Skip to main content

Simulated Pediatric Resuscitation Use for Personal Protective Equipment Adherence Measurement and Training During the 2009 Influenza (H1N1) Pandemic

Buy Article:

$12.00 plus tax (Refund Policy)

Abstract:

Background: Previous experience with simulated pediatric cardiac arrests (that is, mock codes) suggests frequent deviation from American Heart Association (AHA) basic and advanced life support algorithms. During highly infectious outbreaks, acute resuscitation scenarios may also increase the risk of insufficient personal protective equipment (PPE) use by health care workers (HCWs). Simulation was used as an educational tool to measure adherence with PPE use and pediatric resuscitation guidelines during simulated cardiopulmonary arrests of 2009 influenza A patients.

Methods: A retrospective, observational study was performed of 84 HCWs participating in 11 in situ simulations in June 2009. Assessment included (1) PPE adherence, (2) confidence in PPE use, (3) elapsed time to specific resuscitation maneuvers, and (4) deviation from AHA guidelines.

Results: Observed adherence with PPE use was 61% for eye shields, 81% for filtering facepiece respirators or powered air-purifying respirators, and 87% for gown/gloves. Use of a “gatekeeper” to control access and facilitate donning of PPE was associated with 100% adherence with gown and respirator precautions and improved respirator adherence. All simulations showed deviation from pediatric basic life support protocols. The median time to bag-valve-mask ventilation improved from 4.3 to 2.7 minutes with a gatekeeper present. Rapid isolation carts appeared to improve access to necessary PPE. Confidence in PPE use improved from 64% to 85% after the mock code and structured debriefing.

Conclusions: Large gaps exist in the use of PPE and self-protective behaviors, as well as adherence to resuscitation guidelines, during simulated resuscitation events. Intervention opportunities include use of rapid isolation measures, use of gatekeepers, reinforcement of first responder roles, and further simulation training with PPE.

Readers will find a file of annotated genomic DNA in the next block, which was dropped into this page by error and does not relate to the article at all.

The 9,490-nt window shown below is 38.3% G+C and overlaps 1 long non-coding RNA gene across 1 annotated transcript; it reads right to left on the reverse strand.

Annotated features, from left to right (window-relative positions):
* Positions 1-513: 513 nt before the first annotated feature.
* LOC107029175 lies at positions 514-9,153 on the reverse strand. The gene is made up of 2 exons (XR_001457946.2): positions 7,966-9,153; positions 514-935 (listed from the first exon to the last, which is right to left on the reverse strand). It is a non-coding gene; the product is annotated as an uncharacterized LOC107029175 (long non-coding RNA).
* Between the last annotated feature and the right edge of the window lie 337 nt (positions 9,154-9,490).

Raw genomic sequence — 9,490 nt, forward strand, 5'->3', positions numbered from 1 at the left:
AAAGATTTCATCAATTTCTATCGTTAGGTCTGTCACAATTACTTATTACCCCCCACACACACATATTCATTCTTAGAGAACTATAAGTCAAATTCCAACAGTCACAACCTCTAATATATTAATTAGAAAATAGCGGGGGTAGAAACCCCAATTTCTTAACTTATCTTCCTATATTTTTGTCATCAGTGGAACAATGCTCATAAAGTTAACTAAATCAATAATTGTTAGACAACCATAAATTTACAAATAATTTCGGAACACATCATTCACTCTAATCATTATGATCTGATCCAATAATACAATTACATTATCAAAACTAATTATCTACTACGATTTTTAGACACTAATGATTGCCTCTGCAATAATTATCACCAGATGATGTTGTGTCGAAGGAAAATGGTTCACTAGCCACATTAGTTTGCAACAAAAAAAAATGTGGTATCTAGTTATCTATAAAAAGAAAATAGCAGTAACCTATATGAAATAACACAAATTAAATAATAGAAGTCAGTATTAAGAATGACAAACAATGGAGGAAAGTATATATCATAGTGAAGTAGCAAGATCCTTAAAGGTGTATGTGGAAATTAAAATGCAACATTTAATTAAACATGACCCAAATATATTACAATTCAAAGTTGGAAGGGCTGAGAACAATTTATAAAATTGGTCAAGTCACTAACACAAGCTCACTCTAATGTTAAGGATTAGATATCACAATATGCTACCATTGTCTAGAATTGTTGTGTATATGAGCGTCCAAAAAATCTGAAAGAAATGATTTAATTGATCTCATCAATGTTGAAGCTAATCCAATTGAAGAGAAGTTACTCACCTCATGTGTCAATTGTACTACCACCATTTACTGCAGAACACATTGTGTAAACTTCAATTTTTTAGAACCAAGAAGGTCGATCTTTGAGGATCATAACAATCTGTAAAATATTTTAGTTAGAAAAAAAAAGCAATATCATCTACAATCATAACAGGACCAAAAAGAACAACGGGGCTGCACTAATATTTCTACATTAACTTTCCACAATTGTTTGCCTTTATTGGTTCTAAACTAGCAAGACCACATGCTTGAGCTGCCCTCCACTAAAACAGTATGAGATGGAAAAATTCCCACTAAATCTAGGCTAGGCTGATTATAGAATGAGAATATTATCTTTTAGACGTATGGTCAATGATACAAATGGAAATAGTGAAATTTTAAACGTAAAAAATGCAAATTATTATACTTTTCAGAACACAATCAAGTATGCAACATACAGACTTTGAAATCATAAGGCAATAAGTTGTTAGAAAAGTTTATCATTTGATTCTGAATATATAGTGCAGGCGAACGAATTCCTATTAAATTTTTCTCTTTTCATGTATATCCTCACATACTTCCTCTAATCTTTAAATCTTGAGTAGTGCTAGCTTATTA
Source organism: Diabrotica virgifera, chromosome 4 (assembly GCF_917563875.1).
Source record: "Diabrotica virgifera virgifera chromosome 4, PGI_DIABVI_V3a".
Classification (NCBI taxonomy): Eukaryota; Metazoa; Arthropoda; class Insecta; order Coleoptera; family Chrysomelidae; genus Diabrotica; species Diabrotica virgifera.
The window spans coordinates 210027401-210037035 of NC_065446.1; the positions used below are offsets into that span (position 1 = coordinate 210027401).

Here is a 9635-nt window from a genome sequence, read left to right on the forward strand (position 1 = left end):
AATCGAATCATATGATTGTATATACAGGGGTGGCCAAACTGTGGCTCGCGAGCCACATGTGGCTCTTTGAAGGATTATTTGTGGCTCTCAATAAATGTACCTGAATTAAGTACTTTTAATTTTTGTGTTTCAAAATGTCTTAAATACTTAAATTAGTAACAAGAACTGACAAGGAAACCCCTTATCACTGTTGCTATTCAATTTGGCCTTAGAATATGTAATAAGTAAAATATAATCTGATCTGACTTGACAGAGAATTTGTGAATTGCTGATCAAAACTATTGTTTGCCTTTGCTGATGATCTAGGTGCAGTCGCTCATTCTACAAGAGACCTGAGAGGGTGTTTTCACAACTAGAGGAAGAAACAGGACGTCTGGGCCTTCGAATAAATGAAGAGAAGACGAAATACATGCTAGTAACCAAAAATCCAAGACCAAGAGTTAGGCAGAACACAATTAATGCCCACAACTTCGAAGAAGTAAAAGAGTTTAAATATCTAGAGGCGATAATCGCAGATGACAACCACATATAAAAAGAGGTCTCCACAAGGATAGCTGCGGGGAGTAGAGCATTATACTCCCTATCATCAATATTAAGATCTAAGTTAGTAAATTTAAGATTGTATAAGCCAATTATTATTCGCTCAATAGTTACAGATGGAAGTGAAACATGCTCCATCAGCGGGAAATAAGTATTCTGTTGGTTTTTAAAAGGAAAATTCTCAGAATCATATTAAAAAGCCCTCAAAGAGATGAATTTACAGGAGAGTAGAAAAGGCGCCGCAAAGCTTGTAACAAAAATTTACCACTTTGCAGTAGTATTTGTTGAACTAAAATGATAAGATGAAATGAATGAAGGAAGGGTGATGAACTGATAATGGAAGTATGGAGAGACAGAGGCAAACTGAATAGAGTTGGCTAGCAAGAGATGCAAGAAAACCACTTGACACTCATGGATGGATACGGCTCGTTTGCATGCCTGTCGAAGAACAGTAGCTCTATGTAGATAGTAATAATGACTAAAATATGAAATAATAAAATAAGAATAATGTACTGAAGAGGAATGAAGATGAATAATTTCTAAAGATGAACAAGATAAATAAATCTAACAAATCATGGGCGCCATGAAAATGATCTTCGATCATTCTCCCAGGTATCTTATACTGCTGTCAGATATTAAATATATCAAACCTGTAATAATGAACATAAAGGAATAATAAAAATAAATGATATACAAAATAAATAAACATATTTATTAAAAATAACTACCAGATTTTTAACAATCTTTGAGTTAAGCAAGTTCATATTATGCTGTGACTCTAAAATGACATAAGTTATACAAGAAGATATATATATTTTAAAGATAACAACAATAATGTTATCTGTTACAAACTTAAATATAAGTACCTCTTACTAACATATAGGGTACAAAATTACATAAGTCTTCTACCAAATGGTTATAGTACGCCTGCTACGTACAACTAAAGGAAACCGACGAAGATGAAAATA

Document Type: Research Article

Publication date: 2011-11-01

More about this publication?
  • The Joint Commission Journal on Quality and Patient Safety will be published by Elsevier beginning in 2017! For readers who receive access to the journal through their institutions, the journal can now be found on ScienceDirect (http://www.sciencedirect.com/science/journal/15537250). For librarians looking to subscribe to the journal for their institutions please contact your Elsevier Account Manager or visit www.myelsevier.com for more information. All other readers, please visit http://www.jointcommissionjournal.com/ to subscribe to the journal or to claim your access for an existing subscription.
  • Editorial Board
  • Information for Authors
  • Subscribe to this Title
  • Information for Advertisers
  • Reprints and Permissions
  • Index
  • Ingenta Connect is not responsible for the content or availability of external websites
  • Access Key
  • Free content
  • Partial Free content
  • New content
  • Open access content
  • Partial Open access content
  • Subscribed content
  • Partial Subscribed content
  • Free trial content
Cookie Policy
X
Cookie Policy
Ingenta Connect website makes use of cookies so as to keep track of data that you have filled in. I am Happy with this Find out more